Hidden value

Are brands known as “the best” because of their attention to detail?

As mentioned last week, there’s a massive amount of detail in the everyday products we use. Based on the large number of details we can appreciate, I’d like to expand the idea out to products containing details we can’t appreciate - or can’t appreciate as details in & of themselves, but when added together they produce a higher quality end product. If this phenomenon exists, we’d expect to see certain types of products with clear market winners, but no one would be able to point to why other than that this particular manufacturer is somehow intangibly “the best.” As a result some brand names would command much higher prices and in some cases be household names. The true value of these products would be entirely in details that the normal user can’t really appreciate, but the customer experience would be far better.

Let’s talk about motorcycle helmets. You can get motorcycle helmets for anywhere from $50 to $1000, but only a few brands make helmets above $400 or so (including Shoei, Arai, Schuberth, etc). There are a few safety certifications that helmets can receive, but you can get a helmet for $150 that meets either Snell or ECE 22.05 (generally recognized as: the “good” standards, it supposedly being possible to certify a paint can with DOT; roughly equivalent in terms of safety, so you don’t really have to get both). What causes someone to spend so much more on a helmet? There are different styles, but thinking of a standard full-face helmet, why would I buy a $500 Shoei over a $150 HJC? The answer here is that the Shoei is smaller. Since it’s smaller, it’s lighter and catches less wind. Since it catches less wind, it’s quieter. Since it’s lighter, it’s more comfortable to wear over a long period. In short, the experience of using the Shoei helmet is better. In order to make the helmet smaller while still meeting the same safety standards, Shoei probably would have had to design a better impact-absorbing material for the inside of the helmet. They probably also modified the material the hard shell is made of, possibly coating it with something else to cause it to absorb more impact as well. They definitely had to re-shape the helmet. All to create something that’s just slightly smaller than the competition. The combination of all of these tiny details that we don’t think about resulted in a better consumer experience overall.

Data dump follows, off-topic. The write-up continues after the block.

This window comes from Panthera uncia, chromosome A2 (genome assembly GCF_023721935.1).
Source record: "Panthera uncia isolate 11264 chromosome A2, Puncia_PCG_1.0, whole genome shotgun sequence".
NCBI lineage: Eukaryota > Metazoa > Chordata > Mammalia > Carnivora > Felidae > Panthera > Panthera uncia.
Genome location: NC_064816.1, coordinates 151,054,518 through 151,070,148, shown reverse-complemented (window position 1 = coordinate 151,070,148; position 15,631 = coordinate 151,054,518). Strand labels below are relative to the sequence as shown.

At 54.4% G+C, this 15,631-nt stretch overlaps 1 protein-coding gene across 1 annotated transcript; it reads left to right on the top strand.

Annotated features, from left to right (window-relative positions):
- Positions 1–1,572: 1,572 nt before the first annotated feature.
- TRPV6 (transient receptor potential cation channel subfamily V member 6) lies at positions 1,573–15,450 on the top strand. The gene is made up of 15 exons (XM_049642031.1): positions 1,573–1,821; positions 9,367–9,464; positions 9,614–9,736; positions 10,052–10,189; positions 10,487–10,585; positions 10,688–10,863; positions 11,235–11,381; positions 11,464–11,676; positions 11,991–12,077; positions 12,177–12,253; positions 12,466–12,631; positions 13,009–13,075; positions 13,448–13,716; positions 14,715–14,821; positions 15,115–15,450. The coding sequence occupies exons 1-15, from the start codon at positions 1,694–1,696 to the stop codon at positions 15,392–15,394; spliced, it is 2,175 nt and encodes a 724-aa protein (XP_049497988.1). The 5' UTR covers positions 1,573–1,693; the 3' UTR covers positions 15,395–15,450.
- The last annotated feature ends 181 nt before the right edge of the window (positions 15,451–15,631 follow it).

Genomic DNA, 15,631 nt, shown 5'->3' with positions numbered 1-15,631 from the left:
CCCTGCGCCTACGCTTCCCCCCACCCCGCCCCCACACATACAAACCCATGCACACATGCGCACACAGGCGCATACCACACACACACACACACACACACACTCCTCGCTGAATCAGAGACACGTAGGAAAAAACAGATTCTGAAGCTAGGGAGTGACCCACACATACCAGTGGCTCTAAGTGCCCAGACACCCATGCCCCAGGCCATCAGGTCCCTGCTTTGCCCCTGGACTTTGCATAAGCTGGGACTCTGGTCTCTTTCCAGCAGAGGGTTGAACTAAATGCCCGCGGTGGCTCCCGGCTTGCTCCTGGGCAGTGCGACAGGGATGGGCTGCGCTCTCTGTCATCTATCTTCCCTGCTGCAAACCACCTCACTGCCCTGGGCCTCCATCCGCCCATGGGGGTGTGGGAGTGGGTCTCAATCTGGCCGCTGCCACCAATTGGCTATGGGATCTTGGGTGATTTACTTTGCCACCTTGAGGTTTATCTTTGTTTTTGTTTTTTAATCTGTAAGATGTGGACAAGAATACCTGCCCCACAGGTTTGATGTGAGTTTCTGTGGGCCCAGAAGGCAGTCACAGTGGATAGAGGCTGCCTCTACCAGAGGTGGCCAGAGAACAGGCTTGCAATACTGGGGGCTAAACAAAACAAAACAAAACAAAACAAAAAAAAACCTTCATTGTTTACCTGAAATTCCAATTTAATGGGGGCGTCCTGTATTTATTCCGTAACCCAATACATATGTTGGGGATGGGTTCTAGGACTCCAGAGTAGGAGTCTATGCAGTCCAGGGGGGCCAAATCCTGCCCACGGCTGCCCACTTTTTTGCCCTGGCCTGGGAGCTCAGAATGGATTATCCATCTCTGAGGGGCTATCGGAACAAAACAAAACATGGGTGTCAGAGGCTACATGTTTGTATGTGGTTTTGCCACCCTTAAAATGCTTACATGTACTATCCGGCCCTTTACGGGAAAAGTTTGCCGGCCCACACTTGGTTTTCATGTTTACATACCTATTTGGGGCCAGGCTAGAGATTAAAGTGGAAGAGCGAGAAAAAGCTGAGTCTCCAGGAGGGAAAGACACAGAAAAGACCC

Let’s talk about solid state drives. Solid state drives are the new standard for computer storage. They’re very fast at random reads and writes, making them much better for the types of workloads a computer handles in the modern day. Recently they have become far more reliable than spinning disks as well. This is in part due to overprovisioning. When an SSD is manufactured, it’s got much more storage available inside of it than it says. It will have 7-10% more storage available. It uses this to replace blocks when they go bad, leading to a longer-lived and more reliable device. In the storage world there is no better brand reputation to have than reliability. Manufacturers are aware of this and charge accordingly. Additionally, all drives contain controllers - small internal computers that manage the storage and actually perform the reads and writes. The firmware on these controllers, like any software, can be of differing quality, resulting in a faster or slower end product. This is another detail you don’t notice that results in a better overall consumer experience.

I am sure there are more categories of things that have quite a lot of thought put into them resulting in a better consumer experience, but I think I’ve supported this enough to show the phenomenon exists. Do you have examples of things you just won’t buy off-brand? Why not? I’d love to hear about it in the comments.